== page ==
Someone* once said, "You can't go home again." The main idea there, of course, being that life is a one-way progression, and that as we learn and grow and change and age, it's impossible to go back to the place we came from. I mean, sure, people go home all the time. When I'm back in my old hometown, I drive by the house I grew up in to see what it looks like. The house is still there. It was home for many years. I can go there, but I can't go back to the way I was when I lived there. Life, once lived, cannot be un-lived.
I may have mentioned once or twice or a thousand times that Husband and I have a house. Our house.** The Albatross, as I like to call it in moments of affection. As of the first of July, our house will be the dwelling place of three single college boys. They will have wild parties in it. People will vomit off of my lovely wraparound porch. They will spill beer on my refinished hardwood floors and reheat stale pizza in my gourmet kitchen. They will shack up with sorority girls of questionable morality in my girls' pale yellow bedroom.
And I'm okay with that. I don't live there anymore. I will never live there again. Somebody ought to. Their rent will pay my mortgage, and enable me to pay my own rent. It's circular. Life moves that way.
As of the first of July, my girls and I will be the newest tenants in a small apartment building on the north side of Chicago. Two bedrooms and a bath, heat and water included, will be our domain. Four flights up, four flights down. Locks on every door. We will make our mark on our new space, decorating and arranging to suit our needs. We will dirty up the new bathtub, let milk sour in the new fridge, spend sleepless nights under this strange new roof.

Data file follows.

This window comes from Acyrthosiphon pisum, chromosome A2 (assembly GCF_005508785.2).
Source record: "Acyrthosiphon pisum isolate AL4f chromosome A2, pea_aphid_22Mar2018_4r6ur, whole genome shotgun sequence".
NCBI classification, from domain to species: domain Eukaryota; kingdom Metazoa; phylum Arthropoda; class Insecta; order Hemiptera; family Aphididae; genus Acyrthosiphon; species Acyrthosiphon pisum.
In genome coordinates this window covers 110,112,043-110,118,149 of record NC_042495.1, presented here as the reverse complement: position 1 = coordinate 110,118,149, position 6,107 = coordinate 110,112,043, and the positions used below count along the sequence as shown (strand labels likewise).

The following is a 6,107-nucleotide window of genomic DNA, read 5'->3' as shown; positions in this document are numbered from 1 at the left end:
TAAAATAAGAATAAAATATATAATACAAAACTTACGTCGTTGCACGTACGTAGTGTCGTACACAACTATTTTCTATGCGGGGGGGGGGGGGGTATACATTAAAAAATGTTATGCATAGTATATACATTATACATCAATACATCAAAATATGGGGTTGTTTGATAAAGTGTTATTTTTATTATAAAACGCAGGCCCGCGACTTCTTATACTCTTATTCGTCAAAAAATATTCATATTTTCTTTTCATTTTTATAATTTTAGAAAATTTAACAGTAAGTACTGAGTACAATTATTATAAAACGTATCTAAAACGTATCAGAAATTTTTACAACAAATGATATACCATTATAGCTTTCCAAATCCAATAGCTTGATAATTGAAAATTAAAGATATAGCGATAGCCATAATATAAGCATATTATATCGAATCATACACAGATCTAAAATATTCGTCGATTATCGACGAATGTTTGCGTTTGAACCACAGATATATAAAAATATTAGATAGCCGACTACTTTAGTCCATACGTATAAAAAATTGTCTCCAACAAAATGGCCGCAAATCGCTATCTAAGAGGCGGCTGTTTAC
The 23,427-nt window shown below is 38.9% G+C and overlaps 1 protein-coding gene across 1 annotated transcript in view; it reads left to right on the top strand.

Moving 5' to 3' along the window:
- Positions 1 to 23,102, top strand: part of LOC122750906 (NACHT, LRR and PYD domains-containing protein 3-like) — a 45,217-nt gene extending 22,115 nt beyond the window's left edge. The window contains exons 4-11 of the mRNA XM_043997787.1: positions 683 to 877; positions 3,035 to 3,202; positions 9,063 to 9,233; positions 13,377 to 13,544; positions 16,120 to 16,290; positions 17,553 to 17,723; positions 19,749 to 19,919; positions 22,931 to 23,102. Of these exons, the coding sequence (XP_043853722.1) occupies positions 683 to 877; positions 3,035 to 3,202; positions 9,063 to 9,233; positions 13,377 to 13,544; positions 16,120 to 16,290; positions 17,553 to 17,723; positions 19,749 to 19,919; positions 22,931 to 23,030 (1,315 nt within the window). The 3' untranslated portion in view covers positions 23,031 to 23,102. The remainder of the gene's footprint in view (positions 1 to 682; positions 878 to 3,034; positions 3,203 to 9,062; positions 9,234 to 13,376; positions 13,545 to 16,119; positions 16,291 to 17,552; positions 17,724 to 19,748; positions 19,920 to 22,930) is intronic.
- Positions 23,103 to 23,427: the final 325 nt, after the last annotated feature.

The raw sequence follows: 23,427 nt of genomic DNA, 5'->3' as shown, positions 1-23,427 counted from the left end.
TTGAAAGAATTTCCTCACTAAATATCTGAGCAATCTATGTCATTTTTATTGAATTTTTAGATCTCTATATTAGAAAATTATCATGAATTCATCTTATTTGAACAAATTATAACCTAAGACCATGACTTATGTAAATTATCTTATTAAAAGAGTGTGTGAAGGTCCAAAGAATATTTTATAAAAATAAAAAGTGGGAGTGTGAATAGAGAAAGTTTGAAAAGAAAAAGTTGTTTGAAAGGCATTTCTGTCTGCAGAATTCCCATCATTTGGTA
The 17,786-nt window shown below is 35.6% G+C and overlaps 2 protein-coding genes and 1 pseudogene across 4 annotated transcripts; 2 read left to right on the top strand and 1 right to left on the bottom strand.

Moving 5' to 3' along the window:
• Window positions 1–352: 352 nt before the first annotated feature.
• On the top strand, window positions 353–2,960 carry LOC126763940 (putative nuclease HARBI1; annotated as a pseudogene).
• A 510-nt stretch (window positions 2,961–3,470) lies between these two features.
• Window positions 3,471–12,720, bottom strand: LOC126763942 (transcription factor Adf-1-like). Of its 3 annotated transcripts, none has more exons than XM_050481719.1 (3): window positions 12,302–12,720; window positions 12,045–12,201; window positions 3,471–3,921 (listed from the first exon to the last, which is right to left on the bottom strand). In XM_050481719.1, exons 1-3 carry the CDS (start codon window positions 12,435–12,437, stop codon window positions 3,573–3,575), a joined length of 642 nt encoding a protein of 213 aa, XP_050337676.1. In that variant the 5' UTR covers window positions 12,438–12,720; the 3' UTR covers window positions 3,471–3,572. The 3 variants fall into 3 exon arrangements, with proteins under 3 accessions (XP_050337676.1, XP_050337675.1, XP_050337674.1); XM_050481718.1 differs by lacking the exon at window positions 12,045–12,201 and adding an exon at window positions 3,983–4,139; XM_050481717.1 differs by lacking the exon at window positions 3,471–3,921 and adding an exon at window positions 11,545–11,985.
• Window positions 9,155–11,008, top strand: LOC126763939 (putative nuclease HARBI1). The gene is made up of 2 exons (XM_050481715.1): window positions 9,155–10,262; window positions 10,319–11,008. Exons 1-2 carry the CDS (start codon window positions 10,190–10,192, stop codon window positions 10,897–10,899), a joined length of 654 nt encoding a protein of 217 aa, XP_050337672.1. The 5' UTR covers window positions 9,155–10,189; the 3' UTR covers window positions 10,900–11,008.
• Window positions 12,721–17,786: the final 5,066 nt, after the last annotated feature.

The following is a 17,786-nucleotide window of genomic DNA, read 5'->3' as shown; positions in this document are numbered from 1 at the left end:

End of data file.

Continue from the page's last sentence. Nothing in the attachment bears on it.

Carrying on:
I'm okay with this, too. It's a strange change, a strange set of circumstances. Most people go from renting to owning, not the other way round. I couldn't provide any landlord references but myself and Husband on my rental application. People look askance, but most are polite enough not to ask too many questions.
We leave one house, we enter another.*** People move everyday. We are not unique in this. We are not of the generation who grew old and died in the houses they were born in. We are nomads, wandering from house to house, relationship to relationship, city to city, looking for the one that's "just right."
I'm going home to pack soon, to sort through the things we want to keep, the things we want to get rid of, recycle, hand down, throw away. 1000 square feet of apartment doesn't hold 2200 square feet of house. We will pare down judiciously, taking only the things that we really want, really need. Everything else is expendable.
But even though I'm going home, to the place I own, our first house, Thomas Wolfe was right. I can return to the physical location, but I can't ever recapture that time in my life. Now that we've come to this place, where words like Separation and Divorce are bandied about as carelessly as Husband and Wife, Love and Hate, we can't go back to that place. To be fair, it wasn't that great a place to start with. In the time we lived there together, I had a baby and a nervous breakdown. When Husband lived there alone, after I left, he had an affair. There was fighting, a lot of fighting. There was no sleep, but lots of crying. But there was also hope, the underlying hope that if the kids would just get a little older, if a little more time would pass, if the bills would get paid, if the schedule would change, if he could only see, only understand, then things would get better. There was always this hope.
That hope, once lost, can't be regained. There are different kinds of hope, certainly, but that one is forever tied to our old home, the one that was Ours, not just Mine. It's not coming with me when I pack.
*i.e. everyone who feels the need to turn perfectly decent book titles into cliche phrases about life. See also "Things Fall Apart."
**It's a very very very fine house.
***Choosing, for the moment, to completely ignore the Transition Year spent here with my inlaws.